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New NOAA app brings earth and space animations to your phone

New NOAA app brings earth and space animations to your phone

Free tool helps teachers, students understand the Earth

An enormous earthquake, the most powerful ever recorded, rocked southern Chile on May 22, 1960 and created a tsunami that raced across the Pacfic Ocean. As giant waves rippled outward, they sped along the shore and bounced back and forth off islands, battering Chile with waves up to 82 feet tall. The astonishing patterns of waves reflecting and refracting across the vast basin are almost too complex to visualize. But now a new free app can bring the power of this massive earthquake to life on your smartphone.

NOAA's SOS Explorer™ Mobile, an app for personal mobile devices, tells earth science stories by playing visually stunning movies on a virtual globe. These aren't your typical movies, however. They’re animations of data —  observations of the ocean, atmosphere, space, and land collected by satellites, and the output of numerical models used by scientists to predict and monitor Earth and space.

Access NOAA data anywhere

On the SOS Explorer Mobile app, users can interact with streaming data visualizations— zooming in and out, rotating, scrolling through time, taking guided tours through datasets, and watching embedded educational videos.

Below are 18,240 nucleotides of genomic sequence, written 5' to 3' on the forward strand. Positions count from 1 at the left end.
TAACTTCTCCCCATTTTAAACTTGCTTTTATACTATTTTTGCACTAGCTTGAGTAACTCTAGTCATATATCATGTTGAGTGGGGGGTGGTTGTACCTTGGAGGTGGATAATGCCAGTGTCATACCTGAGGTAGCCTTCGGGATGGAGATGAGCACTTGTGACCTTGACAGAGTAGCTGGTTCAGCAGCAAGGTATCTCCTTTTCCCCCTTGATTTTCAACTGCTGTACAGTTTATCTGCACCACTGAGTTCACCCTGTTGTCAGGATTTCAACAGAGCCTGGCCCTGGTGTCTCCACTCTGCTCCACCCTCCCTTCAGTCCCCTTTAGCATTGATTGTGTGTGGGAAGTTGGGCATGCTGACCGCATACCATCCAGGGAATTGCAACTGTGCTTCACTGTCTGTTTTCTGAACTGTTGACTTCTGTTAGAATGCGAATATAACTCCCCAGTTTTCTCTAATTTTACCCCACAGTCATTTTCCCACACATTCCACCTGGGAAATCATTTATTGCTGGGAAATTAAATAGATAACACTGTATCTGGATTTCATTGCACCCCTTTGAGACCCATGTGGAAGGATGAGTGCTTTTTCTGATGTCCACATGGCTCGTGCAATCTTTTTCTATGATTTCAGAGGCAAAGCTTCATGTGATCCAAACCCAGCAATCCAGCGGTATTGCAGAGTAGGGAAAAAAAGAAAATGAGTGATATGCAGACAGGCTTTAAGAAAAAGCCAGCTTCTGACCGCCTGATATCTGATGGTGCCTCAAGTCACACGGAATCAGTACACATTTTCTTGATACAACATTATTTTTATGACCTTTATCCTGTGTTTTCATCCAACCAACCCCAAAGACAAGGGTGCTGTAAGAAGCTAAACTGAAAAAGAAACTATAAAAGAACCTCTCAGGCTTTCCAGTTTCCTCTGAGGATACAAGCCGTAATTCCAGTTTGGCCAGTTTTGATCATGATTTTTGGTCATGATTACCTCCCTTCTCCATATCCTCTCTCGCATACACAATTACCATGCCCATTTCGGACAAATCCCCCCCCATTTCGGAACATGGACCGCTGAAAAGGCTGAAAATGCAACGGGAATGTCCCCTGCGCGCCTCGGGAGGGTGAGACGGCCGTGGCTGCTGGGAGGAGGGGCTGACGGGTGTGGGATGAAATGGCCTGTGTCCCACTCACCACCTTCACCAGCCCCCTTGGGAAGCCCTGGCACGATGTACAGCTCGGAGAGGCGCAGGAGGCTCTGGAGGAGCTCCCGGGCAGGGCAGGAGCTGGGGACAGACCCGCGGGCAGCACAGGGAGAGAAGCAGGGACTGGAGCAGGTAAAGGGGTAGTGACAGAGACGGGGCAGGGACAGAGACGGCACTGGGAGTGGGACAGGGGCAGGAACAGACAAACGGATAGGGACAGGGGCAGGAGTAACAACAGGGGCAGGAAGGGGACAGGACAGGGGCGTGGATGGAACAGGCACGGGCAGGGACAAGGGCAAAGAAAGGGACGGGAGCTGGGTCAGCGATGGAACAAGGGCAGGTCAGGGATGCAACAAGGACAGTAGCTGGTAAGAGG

Phytoplankton Dataset

Phytoplankton Dataset

SOSx lets teachers, students and anyone with a smartphone explore a range of datasets, like this one portraying phytoplankton concentrations around the world.

SOSx Mobile is the latest addition to a family of data-viewing tools created by NOAA, CIRES, and CIRA scientists in NOAA’s Global Systems Division in Boulder, Colorado. The bedrock of these visualization tools is Science On a Sphere® (SOS), a room-sized animated globe featured in more than 160 museums and visitor centers worldwide. SOS Explorer Mobile and SOS Explorer, a portable flat-screen exhibit-quality version, are designed to help educators, science communicators, students, and the public tap into SOS datasets from their personal devices. 

“I use my phone to show sea surface currents, clouds, Saturn’s rings, and much more to anyone who will let me,” said Kate Semmens, science director at Nurture Nature Center, an Easton, Pennsylvania science museum that’s home to one of the 165 Science On a Sphere installations. “It’s a great way to work with teachers and students.” 

SOSx Mobile offers more than 115 datasets from NOAA, NASA, and academic institutions, including: Climate models predicting Earth’s temperature through 2100 for different greenhouse gas emissions scenarios; National Marine Sanctuaries’ 360-degree underwater photographs in the Florida Keys; and the entire 2017 hurricane season, including Hurricanes Irma and Maria, as captured by NOAA weather satellites. The SOS website has a range of classroom-ready phenomenon-based lessons that present a compelling image or video clip to hook students into learning more with the datasets in the app.

SOSx Mobile is available now for free at the Google Play Store or Apple App Store. For more information about Science On a Sphere and SOS Explorer, visit sos.noaa.gov.

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